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UK film production boom: Lack of studio space is not for the long term

The film and video production industry is going through a boom. Image:
2 minute read
The film and video production industry is going through a boom. Image: Shutterstock.

The film production industry is going through a boom right now, but the current fear over the current lack of studio space being a long term issue may well be misplaced.

The Guardian this Saturday printed a piece by Mark Sweney titled “UK needs to build more film studios or risk billions in spending going overseas.” The gist of this article is that there are currently a lot of big productions shooting in the UK which require space, and relies on the testimony of Chris Berry, a director at property company Lambert Smith Hampton, to suggest that the UK needs 2.3 million square feet more stage space by 2033.

Berry is, reportedly, a specialist in the media sector, and Sweney is described as The Guardian’s media business correspondent. Presumably, then, both of them are aware that the current massive boom in production is hugely contingent on all of the production that hasn’t happened for the last two years.

It’s global; everyone from crewmembers to equipment dealers to manufacturers report that people, kit and facilities are being booked, bought and occupied at almost literally unprecedented rates, but most of those people are realistic about the long term. The British Film Institute reports, according to that the end of 2020 saw the second highest spending ever on film and TV production. Well, of course it did. Nothing had been made for a year and a half at that point, and the likes of Netflix were getting desperate as dust settled on their EPG.

Unsustainable production levels

Desperate? Yes, because the business model relies on constantly attracting new subscribers, which was starting to get a little trickier even before the pandemic. All the companies can do to attract subscribers is offer good content, but it gets worse. We’ve touched on this before, but even in 2019 it was already pretty clear that streaming distribution had become a battle, a war in which companies attempt to grow their userbase by outspending one another on spectacular programming.

As something of an enthusiast of nice camerawork and production design, it’s hard to object, even though the rush to produce has sometimes been a little visible in the quality of the writing. History suggests, though, that a rationalisation is likely at some point; someone will, for some value of the word, “win,” some rationalisation might be expected, and the spending is likely to throttle back a little.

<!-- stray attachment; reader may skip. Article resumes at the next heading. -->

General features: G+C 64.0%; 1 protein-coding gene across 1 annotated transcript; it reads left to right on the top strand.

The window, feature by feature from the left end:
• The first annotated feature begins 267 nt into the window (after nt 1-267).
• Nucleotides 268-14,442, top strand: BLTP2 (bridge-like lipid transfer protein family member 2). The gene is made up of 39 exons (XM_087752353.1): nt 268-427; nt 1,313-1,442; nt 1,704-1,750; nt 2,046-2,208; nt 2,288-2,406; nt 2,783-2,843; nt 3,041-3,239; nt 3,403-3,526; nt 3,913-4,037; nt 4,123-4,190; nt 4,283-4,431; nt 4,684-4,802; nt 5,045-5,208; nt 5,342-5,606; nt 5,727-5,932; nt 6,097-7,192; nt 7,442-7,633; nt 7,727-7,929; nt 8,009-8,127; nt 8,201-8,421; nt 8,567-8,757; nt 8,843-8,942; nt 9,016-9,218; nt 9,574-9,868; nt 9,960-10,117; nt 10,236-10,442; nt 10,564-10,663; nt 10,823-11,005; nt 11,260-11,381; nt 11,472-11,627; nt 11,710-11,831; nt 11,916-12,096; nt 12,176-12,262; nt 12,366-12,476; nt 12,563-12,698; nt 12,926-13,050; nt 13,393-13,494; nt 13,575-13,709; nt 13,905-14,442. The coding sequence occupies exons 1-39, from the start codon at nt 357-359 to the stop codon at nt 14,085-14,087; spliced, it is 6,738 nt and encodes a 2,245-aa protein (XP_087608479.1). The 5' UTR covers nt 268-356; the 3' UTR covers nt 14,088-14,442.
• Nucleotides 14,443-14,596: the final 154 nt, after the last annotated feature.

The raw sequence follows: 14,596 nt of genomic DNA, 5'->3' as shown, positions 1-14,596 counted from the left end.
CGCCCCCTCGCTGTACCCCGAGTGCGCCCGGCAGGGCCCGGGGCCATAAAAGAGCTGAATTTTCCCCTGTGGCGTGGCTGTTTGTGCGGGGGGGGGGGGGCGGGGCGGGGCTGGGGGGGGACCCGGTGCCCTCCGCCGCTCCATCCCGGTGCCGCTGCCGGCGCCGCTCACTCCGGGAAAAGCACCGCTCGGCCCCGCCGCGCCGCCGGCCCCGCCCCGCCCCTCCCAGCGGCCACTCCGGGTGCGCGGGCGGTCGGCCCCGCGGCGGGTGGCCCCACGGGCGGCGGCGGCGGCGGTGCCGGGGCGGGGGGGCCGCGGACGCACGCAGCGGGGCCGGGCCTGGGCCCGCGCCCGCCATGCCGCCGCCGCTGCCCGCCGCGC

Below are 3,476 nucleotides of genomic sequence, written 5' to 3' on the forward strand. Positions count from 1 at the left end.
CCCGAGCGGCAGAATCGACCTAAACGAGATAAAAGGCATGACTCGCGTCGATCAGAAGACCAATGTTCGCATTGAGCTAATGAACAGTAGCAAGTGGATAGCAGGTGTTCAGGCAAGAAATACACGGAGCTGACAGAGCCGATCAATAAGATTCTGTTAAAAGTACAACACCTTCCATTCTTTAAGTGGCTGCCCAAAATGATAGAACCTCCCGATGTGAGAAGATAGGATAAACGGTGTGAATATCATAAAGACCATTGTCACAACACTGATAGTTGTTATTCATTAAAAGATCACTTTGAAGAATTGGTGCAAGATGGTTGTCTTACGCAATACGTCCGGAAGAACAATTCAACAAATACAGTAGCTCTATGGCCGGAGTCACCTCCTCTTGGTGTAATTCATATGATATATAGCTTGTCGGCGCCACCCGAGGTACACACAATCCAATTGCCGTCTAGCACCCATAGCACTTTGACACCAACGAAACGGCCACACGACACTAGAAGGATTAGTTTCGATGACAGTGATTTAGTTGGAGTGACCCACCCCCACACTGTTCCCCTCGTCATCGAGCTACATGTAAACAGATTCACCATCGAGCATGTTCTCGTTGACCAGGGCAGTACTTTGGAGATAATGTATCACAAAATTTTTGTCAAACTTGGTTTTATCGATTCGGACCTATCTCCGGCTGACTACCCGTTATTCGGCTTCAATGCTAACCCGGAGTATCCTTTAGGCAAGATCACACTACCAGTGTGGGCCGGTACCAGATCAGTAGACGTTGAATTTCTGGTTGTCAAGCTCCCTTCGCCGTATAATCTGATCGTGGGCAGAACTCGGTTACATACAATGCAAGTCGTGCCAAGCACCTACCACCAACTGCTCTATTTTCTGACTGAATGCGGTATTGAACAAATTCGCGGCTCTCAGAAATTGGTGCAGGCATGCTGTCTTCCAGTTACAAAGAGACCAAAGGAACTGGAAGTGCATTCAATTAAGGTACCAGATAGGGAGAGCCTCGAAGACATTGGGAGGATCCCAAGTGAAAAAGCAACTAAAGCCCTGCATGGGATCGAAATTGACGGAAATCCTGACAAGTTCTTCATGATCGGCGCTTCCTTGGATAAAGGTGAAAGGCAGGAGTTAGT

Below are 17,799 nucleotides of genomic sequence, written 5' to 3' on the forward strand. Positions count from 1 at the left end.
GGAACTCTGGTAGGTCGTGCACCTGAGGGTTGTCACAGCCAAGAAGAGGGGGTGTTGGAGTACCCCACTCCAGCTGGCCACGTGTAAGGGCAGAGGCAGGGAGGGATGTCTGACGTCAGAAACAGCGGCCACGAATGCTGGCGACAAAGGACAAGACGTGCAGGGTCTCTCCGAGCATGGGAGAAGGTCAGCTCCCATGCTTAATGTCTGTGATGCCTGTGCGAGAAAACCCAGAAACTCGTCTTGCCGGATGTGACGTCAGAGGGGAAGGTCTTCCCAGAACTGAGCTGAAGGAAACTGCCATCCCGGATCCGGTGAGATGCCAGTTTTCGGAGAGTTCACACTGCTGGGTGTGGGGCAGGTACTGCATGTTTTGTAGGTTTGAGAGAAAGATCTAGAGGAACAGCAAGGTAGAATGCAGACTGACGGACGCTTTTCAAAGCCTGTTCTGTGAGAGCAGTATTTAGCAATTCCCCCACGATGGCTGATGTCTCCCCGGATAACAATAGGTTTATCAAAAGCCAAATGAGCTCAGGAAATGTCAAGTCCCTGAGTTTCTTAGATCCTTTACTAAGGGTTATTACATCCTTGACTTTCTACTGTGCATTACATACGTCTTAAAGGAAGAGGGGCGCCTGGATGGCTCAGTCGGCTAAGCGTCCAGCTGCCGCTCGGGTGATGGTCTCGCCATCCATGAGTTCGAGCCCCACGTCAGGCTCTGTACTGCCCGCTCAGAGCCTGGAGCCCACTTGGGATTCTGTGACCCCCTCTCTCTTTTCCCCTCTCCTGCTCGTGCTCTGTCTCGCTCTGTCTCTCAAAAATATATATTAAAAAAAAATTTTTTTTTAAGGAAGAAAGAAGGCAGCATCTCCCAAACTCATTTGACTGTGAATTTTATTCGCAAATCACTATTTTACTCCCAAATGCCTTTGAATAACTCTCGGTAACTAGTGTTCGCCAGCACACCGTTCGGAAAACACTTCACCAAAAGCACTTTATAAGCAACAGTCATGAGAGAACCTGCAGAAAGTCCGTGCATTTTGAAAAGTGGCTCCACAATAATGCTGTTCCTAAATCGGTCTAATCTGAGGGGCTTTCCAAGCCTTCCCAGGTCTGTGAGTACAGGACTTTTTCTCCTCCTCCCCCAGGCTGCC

As such, what we’re seeing right now, in the summer of 2021, is a boom on top of a boom. A shelving-off of the post-pandemic rush is inevitable, and likely to happen first. It’s far from clear how the end of the streaming wars will pan out. But if both those things were to happen simultaneously, we might end up in a situation of catastrophic decline that people might reasonably describe as a crash, dumping people into unemployment and creating lots and lots of work for TechBid as people liquidate idle gear.

That’s grim enough, though sort of manageable. What’s less manageable is if the world’s production centres have built billions’ worth of studio space which then ends up sitting in long-term, echoing disuse. OK, it’s easy to over-romanticise film studios, many of which can be fairly described as slightly grimy industrial estates full of windowless warehouses with sound deadening panels on the walls.

If Lambert Smith Hampton wants to put vast sums of money into the idea that the current good times will roll forever, that’s Lambert Smith Hampton’s problem. But in the wider sense, anyone looking covetously at a big investment in gear or training might want to be a little careful about business planning based on the assumption that the current situation is sustainable, because there’s plenty of reason for caution.

Tags: Studio & Broadcast Business News